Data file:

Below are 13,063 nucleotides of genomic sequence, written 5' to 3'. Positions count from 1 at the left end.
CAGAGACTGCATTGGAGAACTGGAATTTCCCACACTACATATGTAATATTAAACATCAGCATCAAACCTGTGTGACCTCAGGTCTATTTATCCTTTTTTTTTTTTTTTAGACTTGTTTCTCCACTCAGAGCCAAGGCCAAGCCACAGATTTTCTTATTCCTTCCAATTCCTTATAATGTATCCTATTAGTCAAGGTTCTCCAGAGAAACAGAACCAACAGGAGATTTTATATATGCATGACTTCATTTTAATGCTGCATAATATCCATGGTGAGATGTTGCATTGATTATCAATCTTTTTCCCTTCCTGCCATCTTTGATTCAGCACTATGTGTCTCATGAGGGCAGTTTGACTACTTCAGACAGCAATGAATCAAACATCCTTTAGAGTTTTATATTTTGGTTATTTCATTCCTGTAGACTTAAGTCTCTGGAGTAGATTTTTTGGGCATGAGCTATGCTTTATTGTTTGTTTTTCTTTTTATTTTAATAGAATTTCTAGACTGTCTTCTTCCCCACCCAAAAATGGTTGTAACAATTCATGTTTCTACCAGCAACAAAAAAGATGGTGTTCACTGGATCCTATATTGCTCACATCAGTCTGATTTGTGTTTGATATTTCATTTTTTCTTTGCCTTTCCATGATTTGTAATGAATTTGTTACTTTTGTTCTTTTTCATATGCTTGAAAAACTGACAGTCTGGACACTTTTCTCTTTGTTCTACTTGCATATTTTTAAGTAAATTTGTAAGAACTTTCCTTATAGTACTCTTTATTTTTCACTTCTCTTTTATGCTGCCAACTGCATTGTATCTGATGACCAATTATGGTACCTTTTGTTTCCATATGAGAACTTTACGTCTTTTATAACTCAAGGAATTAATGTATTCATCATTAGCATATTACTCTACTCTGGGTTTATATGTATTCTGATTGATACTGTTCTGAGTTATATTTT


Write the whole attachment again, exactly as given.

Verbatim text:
Below are 13,063 nucleotides of genomic sequence, written 5' to 3'. Positions count from 1 at the left end.
CAGAGACTGCATTGGAGAACTGGAATTTCCCACACTACATATGTAATATTAAACATCAGCATCAAACCTGTGTGACCTCAGGTCTATTTATCCTTTTTTTTTTTTTTTAGACTTGTTTCTCCACTCAGAGCCAAGGCCAAGCCACAGATTTTCTTATTCCTTCCAATTCCTTATAATGTATCCTATTAGTCAAGGTTCTCCAGAGAAACAGAACCAACAGGAGATTTTATATATGCATGACTTCATTTTAATGCTGCATAATATCCATGGTGAGATGTTGCATTGATTATCAATCTTTTTCCCTTCCTGCCATCTTTGATTCAGCACTATGTGTCTCATGAGGGCAGTTTGACTACTTCAGACAGCAATGAATCAAACATCCTTTAGAGTTTTATATTTTGGTTATTTCATTCCTGTAGACTTAAGTCTCTGGAGTAGATTTTTTGGGCATGAGCTATGCTTTATTGTTTGTTTTTCTTTTTATTTTAATAGAATTTCTAGACTGTCTTCTTCCCCACCCAAAAATGGTTGTAACAATTCATGTTTCTACCAGCAACAAAAAAGATGGTGTTCACTGGATCCTATATTGCTCACATCAGTCTGATTTGTGTTTGATATTTCATTTTTTCTTTGCCTTTCCATGATTTGTAATGAATTTGTTACTTTTGTTCTTTTTCATATGCTTGAAAAACTGACAGTCTGGACACTTTTCTCTTTGTTCTACTTGCATATTTTTAAGTAAATTTGTAAGAACTTTCCTTATAGTACTCTTTATTTTTCACTTCTCTTTTATGCTGCCAACTGCATTGTATCTGATGACCAATTATGGTACCTTTTGTTTCCATATGAGAACTTTACGTCTTTTATAACTCAAGGAATTAATGTATTCATCATTAGCATATTACTCTACTCTGGGTTTATATGTATTCTGATTGATACTGTTCTGAGTTATATTTT